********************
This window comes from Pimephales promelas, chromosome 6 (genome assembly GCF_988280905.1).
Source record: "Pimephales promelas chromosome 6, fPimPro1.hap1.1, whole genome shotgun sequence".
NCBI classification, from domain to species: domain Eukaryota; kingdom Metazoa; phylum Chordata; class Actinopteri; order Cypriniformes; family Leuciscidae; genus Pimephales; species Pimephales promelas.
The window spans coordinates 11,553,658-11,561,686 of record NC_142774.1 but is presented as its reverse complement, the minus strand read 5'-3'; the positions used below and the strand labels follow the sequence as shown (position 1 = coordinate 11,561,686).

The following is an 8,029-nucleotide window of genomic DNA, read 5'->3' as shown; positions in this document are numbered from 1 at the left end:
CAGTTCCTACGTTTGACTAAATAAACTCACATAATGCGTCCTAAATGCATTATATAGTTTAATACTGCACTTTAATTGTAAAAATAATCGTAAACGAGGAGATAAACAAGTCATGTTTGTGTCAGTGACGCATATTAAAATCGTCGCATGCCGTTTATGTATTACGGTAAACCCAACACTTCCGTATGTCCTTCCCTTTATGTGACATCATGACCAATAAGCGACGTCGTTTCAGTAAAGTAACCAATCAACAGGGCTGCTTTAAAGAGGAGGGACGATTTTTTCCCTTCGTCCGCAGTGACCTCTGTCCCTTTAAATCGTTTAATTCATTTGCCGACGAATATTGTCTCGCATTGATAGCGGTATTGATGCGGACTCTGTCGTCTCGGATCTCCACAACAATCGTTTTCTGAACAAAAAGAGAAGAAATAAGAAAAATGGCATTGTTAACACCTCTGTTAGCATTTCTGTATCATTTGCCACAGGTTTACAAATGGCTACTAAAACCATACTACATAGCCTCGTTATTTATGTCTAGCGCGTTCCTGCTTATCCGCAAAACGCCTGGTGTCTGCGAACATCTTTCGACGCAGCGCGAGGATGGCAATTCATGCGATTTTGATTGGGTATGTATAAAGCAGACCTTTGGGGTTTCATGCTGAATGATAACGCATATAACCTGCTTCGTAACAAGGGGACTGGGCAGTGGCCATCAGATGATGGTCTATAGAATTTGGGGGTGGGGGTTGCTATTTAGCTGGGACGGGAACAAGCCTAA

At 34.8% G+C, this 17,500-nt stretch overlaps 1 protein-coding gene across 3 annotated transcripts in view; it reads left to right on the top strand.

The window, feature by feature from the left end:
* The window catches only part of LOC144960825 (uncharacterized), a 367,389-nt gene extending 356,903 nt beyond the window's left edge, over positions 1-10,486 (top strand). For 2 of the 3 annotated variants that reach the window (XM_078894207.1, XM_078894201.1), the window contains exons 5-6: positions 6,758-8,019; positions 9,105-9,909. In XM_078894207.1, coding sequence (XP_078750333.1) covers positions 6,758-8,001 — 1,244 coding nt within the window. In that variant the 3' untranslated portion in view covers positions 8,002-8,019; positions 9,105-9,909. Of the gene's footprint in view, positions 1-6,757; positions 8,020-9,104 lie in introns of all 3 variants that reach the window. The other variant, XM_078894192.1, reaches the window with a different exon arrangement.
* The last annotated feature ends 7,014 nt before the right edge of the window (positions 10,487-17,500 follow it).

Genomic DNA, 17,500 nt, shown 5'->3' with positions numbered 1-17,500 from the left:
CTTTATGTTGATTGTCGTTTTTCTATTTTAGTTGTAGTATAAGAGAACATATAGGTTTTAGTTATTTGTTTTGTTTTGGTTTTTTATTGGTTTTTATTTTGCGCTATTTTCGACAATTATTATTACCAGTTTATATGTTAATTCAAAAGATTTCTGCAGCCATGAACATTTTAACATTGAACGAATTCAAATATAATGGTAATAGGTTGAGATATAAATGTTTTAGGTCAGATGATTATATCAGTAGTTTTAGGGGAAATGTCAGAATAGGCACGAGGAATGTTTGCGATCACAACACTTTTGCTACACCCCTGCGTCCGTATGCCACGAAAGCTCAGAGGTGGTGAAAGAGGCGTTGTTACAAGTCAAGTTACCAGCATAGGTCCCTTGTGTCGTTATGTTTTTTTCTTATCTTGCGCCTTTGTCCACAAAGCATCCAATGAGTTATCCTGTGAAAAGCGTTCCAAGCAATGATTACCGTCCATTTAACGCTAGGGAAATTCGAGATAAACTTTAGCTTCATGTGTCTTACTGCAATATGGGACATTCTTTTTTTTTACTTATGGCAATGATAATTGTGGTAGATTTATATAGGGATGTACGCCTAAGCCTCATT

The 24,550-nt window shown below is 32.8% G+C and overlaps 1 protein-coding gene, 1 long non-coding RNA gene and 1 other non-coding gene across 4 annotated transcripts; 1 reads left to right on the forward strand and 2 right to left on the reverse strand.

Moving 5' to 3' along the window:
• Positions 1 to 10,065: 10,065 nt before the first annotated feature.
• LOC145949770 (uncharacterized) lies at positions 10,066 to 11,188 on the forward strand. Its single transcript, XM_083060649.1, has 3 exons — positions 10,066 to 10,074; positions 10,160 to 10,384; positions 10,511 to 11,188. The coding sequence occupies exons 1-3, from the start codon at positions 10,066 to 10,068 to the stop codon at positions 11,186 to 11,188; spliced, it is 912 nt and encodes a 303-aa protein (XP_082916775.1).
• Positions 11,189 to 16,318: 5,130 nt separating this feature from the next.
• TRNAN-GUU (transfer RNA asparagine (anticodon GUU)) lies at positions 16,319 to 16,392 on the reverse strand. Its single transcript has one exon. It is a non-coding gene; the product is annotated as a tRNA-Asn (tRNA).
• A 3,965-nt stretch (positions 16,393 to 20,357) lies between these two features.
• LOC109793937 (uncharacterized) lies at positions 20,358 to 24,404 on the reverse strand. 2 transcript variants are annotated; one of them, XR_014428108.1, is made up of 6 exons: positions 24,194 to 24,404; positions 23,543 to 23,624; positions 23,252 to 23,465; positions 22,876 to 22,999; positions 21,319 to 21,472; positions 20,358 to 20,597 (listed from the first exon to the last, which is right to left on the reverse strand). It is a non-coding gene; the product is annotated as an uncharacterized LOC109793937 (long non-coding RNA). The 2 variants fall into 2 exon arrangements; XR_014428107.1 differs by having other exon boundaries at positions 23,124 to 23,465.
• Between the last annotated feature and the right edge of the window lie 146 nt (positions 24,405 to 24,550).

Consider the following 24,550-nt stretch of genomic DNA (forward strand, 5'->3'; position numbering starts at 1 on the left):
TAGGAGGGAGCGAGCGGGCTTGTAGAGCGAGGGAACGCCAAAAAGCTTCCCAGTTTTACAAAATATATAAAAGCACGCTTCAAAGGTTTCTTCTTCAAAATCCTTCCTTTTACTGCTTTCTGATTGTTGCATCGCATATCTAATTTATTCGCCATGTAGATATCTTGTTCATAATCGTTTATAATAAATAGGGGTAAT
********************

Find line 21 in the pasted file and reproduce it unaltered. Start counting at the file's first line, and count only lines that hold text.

• Between the last annotated feature and the right edge of the window lie 146 nt (positions 24,405 to 24,550).